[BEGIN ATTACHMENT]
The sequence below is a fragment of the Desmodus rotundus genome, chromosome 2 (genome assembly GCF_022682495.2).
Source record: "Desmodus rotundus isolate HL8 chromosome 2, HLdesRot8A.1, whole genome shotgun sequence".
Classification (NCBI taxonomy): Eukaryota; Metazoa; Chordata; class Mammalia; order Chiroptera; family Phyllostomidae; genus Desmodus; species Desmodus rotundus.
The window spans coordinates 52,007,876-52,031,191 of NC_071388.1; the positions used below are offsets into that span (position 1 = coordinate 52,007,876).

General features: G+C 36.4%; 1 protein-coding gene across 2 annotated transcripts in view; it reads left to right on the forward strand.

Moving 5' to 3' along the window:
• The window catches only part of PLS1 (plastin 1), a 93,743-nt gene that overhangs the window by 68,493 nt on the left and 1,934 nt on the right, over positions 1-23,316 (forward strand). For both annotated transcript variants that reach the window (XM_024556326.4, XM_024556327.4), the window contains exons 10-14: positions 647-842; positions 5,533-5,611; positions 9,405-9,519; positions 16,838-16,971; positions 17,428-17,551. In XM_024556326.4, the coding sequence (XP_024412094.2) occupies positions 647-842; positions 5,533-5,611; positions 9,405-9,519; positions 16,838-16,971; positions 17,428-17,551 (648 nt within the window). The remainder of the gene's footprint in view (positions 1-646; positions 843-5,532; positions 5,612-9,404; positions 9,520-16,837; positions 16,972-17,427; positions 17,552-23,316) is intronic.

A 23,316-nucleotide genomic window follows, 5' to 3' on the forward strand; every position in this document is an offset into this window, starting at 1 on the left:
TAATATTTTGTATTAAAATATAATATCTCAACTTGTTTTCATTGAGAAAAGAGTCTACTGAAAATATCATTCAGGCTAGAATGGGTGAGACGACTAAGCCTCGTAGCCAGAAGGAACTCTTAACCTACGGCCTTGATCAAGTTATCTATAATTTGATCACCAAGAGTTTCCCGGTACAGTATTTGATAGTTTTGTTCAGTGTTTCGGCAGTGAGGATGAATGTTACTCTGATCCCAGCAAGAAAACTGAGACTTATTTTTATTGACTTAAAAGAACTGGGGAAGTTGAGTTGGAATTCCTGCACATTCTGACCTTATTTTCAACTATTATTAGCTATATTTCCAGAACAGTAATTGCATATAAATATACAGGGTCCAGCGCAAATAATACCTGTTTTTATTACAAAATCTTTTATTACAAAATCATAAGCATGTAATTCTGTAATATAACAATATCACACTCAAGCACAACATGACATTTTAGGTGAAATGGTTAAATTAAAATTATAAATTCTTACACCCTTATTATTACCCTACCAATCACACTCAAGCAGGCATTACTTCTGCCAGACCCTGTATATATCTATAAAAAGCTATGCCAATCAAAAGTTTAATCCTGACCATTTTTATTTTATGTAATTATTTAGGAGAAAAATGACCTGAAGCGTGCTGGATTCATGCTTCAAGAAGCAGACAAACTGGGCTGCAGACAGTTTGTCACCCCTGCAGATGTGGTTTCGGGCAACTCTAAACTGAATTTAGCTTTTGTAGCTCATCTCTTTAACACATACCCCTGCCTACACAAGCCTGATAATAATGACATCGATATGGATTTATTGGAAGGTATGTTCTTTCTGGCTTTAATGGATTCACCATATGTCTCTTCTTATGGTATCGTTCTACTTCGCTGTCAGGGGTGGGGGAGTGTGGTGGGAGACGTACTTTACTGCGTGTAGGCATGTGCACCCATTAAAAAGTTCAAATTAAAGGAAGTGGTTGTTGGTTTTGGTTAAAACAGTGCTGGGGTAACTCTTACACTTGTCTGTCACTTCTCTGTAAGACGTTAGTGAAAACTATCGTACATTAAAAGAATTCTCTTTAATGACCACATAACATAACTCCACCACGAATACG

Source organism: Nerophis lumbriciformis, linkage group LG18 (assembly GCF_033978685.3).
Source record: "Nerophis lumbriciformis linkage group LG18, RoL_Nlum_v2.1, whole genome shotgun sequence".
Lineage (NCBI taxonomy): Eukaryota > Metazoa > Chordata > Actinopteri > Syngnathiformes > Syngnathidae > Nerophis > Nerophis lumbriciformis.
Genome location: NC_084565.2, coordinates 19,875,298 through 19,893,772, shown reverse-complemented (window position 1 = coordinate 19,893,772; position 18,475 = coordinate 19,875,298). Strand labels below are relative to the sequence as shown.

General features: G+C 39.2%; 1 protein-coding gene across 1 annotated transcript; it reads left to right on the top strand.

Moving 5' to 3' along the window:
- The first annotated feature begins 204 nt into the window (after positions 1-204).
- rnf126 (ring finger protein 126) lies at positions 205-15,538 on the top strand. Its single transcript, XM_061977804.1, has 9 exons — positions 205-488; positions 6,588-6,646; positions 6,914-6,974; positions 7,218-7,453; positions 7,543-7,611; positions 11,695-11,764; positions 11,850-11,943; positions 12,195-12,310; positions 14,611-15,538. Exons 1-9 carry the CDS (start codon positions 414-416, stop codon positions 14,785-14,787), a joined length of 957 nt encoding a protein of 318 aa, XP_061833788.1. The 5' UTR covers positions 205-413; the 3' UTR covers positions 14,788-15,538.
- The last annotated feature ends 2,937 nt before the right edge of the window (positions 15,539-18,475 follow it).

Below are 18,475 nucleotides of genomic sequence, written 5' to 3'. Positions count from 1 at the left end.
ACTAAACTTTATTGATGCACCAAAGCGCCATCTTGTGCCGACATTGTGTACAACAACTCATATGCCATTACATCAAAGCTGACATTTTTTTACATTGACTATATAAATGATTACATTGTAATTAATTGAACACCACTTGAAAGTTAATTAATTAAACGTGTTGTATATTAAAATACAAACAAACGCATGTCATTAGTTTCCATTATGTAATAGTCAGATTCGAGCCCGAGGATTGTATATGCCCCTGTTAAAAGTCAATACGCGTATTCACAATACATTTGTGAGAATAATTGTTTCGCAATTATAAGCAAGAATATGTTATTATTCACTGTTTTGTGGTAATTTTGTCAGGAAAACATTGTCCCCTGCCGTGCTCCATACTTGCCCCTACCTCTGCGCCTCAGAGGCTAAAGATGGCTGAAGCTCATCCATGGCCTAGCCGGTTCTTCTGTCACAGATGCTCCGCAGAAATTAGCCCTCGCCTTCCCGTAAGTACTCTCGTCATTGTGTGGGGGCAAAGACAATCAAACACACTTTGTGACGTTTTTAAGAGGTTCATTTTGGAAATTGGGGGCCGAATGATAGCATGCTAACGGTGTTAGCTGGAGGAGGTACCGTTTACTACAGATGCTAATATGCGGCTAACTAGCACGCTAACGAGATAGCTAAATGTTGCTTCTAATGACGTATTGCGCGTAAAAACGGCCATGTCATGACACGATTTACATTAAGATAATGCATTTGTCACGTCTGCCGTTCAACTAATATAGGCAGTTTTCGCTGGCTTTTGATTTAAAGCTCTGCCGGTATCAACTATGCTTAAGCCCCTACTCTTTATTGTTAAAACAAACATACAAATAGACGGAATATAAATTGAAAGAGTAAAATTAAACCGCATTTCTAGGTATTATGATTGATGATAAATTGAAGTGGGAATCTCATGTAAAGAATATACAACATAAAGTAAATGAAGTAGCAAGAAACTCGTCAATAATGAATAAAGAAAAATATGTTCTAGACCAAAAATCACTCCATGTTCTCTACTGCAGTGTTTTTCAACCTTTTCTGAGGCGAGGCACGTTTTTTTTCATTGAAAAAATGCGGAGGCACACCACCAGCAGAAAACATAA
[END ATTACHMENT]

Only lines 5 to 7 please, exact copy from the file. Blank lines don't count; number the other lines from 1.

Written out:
General features: G+C 36.4%; 1 protein-coding gene across 2 annotated transcripts in view; it reads left to right on the forward strand.

Moving 5' to 3' along the window:
• The window catches only part of PLS1 (plastin 1), a 93,743-nt gene that overhangs the window by 68,493 nt on the left and 1,934 nt on the right, over positions 1-23,316 (forward strand). For both annotated transcript variants that reach the window (XM_024556326.4, XM_024556327.4), the window contains exons 10-14: positions 647-842; positions 5,533-5,611; positions 9,405-9,519; positions 16,838-16,971; positions 17,428-17,551. In XM_024556326.4, the coding sequence (XP_024412094.2) occupies positions 647-842; positions 5,533-5,611; positions 9,405-9,519; positions 16,838-16,971; positions 17,428-17,551 (648 nt within the window). The remainder of the gene's footprint in view (positions 1-646; positions 843-5,532; positions 5,612-9,404; positions 9,520-16,837; positions 16,972-17,427; positions 17,552-23,316) is intronic.